“The junior senator from Wisconsin, by his reckless charges, has so preyed upon the fears and hatreds and prejudices of the American people that he has started a prairie fire which neither he nor anyone else may be able to control.”
-Senator J. William. Fullbright
When most people today remember the Cold War, they think of the 1963 Cuban Missile Crisis and the fall of the Berlin Wall in 1989. However, the Cold War had a presence in the United States well before these events. Though it may come as a surprise, the majority of Baby-Boomers (born 1946-1964) were born into a world where the Cold War was already in full engagement, starting with events such as the 1948 Berlin Blockade and the 1950 Korean War. The “Red Scare,” a fear that was reflected in the McCarthy Investigations and Hearings during the early 1950s, surrounded their young lives.
Senator Joseph McCarthy of Wisconsin was elected into office in 1946 and had a relatively uncontroversial tenure, until his 1950 Wheeler speech. During the Wheeler speech, which gained McCarthy notoriety and fame, McCarthy claimed to possess a confirmed list of known Communist spies working at the State Department. McCarthy was called to the Tydings Committee hearing later the same month to give supportive evidence to his claim. During the hearings, McCarthy gave little to no evidence and made many slanderous and vicious verbal attacks against several supposed Communists on the list. Though the committee concluded that McCarthy’s list was fraudulent, his outrageous demagoguery had ruined the careers of several people. He had also garnered a strong national support, typically along partisan lines, driven by the fear of Communism.
After the committee, McCarthy continued his attack campaign with full fervor, claiming that the Truman administration was failing to deal with subversive Communists in its ranks. His national support continued to grow, particularly within the Republican Party. McCarthy campaigned for several Republican Senators during this time, and successfully helped them to win their campaigns by making false accusations that their opponents were “Communist sympathizers.” It was clear that underhanded campaign tactics and the fear of Communism made successful political allies for McCarthy, and amongst his fellow Senators, he began to be treated with deference and fear.
In 1952, McCarthy was re-elected to the Senate and was made chairman of the Senate Permanent Subcommittee on Investigations. He commissioned Roy Cohn and Robert F. Kennedy as counsels, and used the committee to investigate communists in the government. He investigated the Voices of America, a United States Information agency, making wild accusations on television in front of the press that destroyed the careers of many innocent people. One engineer even committed suicide. McCarthy then turned the International Information Angency international library program, demanding the removal of inappropriate Communist reading material (those books on the subject of Communism or authored by known and supposed Communists). The State Department complied with these requests and some of the libraries even had book burnings for the forbidden material. In response to these book burnings and in defiance of McCarthy, President Eisenhower implored Americans: “Don’t join the book burners … Don’t be afraid to go in your library and read every book.”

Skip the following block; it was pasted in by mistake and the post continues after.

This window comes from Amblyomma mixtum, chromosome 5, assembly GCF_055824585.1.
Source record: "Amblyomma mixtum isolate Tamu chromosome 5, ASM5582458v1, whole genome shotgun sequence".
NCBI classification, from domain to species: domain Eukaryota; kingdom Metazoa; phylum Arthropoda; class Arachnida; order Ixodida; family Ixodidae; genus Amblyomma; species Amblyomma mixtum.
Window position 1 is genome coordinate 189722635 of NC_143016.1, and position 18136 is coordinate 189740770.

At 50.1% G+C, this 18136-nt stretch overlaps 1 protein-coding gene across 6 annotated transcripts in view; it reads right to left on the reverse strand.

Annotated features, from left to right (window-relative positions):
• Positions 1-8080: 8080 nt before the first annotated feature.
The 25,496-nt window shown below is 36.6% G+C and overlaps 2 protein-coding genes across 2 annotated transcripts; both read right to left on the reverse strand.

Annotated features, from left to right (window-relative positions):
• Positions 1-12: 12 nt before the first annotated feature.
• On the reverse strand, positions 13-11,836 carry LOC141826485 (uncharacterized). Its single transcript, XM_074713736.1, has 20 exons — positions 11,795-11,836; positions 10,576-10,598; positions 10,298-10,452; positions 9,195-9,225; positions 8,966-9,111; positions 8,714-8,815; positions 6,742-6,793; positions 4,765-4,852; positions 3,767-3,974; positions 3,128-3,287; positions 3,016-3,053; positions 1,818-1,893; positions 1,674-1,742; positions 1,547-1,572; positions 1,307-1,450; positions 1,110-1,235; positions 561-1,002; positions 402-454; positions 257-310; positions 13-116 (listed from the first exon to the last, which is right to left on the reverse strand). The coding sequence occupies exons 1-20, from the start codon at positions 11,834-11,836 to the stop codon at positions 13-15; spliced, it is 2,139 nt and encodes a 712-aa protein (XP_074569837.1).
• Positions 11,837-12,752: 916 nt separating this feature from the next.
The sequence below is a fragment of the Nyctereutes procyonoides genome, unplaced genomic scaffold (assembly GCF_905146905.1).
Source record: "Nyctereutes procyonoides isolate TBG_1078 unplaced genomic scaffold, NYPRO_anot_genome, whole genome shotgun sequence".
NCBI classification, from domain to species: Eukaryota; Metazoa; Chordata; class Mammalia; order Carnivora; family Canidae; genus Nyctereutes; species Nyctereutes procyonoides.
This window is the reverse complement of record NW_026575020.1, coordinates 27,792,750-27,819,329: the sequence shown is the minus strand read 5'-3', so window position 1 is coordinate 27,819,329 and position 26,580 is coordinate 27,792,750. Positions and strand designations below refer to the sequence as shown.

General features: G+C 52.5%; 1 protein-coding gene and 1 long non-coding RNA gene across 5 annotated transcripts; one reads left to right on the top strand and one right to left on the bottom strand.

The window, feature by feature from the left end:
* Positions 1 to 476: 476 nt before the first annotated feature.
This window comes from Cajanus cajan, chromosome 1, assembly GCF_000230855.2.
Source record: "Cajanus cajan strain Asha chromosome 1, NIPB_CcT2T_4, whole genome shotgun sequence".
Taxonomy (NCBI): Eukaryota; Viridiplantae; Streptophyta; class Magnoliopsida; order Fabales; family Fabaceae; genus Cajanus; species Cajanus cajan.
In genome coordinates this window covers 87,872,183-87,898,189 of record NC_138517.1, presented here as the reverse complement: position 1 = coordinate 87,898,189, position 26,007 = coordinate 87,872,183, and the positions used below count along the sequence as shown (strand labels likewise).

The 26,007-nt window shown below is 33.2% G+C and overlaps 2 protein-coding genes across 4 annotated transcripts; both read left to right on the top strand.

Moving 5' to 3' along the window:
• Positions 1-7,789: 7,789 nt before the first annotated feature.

In 1953, McCarthy turned his investigation on the United States Army. In an ill-fated move, McCarthy summoned General Zwicker to a hearing for promoting supposed Communist sympathizer Irvin Pressing to the rank of General. During the hearing McCarthy verbal assaulted Zwicker, a decorated hero of World War II, resulting in an angry response of the Army, newspapers, and civilians. In retaliation, the U.S. Army accused McCarthy and Roy Cohn of using their political power to pressure the Army into give a personal friend, Private G. David Schine, preferential treatment.
The Army-McCarthy hearings began on April 22, 1954. They were led by McCarthy’s very own Subcommittee on Investigations, with Karl Mundt appointed as temporary chair of the committee. The hearings lasted for 36 days and were broadcasted on live T.V. While the hearings provided no evidence that McCarthy was guilty of coercion, they did change the opinion of many of the American audience that McCarthy was an aggressive, dishonest bully. According to a public opinion gallop pole, national support for McCarthy in March 1954 before the hearings had a Net Favorable Score of +10, where after April 1954 his Net score had dropped to -8. Many Democratic and Republican politicians, who had feared to speak up before, outwardly disapproved of McCarthy.
In December 1954, Senate hearings to “censure” and “condemn” McCarthy were held and passed by a significant majority vote. Though McCarthy remained in office of the next 2.5 years, he was completely ignored by colleagues and the press; his outside speaking engagements were nearly empty. Essentially, his career was destroyed. He died May 2, 1957 of hepatitis that was believed to be the cause of heavy drinking. However, his legacy lives on in the term “McCarthyism, ”in the memories of those people adversely impacted by his witch-hunt, and in the young Baby-Boomer generation who learned from an early age to distrust the claims of dishonest politicians.